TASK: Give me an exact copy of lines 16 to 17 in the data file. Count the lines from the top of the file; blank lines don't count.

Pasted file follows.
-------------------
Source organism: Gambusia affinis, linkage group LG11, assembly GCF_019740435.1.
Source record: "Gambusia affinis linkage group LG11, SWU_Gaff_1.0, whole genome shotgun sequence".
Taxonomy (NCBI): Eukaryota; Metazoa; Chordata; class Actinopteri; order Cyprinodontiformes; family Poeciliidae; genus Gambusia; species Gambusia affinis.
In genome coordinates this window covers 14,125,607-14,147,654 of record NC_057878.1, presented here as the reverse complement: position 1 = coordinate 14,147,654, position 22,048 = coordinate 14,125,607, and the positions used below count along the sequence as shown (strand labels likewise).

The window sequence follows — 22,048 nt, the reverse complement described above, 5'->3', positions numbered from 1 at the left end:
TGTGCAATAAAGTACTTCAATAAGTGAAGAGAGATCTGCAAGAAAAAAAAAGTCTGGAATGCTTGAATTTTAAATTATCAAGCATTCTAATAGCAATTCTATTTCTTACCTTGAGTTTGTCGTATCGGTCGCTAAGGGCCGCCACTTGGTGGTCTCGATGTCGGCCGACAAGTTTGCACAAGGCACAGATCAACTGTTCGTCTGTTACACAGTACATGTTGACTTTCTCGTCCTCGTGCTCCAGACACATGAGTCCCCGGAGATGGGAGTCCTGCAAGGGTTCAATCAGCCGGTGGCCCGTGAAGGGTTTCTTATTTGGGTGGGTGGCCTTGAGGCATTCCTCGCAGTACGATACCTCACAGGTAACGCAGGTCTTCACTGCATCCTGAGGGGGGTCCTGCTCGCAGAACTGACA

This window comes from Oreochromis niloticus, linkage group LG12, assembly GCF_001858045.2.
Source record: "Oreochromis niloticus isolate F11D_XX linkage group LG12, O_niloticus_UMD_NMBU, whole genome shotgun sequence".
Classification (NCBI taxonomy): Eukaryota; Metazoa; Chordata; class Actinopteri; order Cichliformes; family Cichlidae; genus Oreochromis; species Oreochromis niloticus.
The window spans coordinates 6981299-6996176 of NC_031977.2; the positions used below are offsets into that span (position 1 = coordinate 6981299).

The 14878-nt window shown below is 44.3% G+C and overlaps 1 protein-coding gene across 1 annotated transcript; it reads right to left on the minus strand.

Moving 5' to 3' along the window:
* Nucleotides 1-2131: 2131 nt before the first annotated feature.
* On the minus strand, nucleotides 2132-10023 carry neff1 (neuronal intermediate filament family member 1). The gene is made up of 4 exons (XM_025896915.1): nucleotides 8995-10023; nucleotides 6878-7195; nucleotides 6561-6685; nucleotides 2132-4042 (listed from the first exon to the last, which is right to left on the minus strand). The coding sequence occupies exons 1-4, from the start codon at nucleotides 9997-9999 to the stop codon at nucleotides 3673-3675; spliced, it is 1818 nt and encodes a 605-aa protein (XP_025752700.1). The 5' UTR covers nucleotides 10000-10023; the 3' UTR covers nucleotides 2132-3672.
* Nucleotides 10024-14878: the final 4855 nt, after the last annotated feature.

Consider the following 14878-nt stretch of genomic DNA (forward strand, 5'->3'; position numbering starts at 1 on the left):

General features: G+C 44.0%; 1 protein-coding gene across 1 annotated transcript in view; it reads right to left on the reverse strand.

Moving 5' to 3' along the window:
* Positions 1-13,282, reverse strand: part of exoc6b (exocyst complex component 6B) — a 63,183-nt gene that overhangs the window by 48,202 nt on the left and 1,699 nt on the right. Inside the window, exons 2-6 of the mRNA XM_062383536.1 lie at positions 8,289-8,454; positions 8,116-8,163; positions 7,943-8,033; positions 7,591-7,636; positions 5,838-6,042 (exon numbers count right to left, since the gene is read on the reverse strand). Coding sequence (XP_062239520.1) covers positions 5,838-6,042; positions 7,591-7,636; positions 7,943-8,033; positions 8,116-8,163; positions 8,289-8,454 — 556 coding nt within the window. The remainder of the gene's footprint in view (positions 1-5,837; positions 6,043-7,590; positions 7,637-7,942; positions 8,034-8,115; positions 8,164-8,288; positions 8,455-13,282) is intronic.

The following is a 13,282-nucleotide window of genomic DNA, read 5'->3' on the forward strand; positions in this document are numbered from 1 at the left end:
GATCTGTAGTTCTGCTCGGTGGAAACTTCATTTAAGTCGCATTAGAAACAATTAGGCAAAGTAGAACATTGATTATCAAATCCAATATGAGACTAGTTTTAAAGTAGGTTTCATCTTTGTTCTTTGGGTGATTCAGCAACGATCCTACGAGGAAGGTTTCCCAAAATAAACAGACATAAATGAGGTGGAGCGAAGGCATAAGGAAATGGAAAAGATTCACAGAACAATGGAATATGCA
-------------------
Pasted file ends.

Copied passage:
Consider the following 14878-nt stretch of genomic DNA (forward strand, 5'->3'; position numbering starts at 1 on the left):

General features: G+C 44.0%; 1 protein-coding gene across 1 annotated transcript in view; it reads right to left on the reverse strand.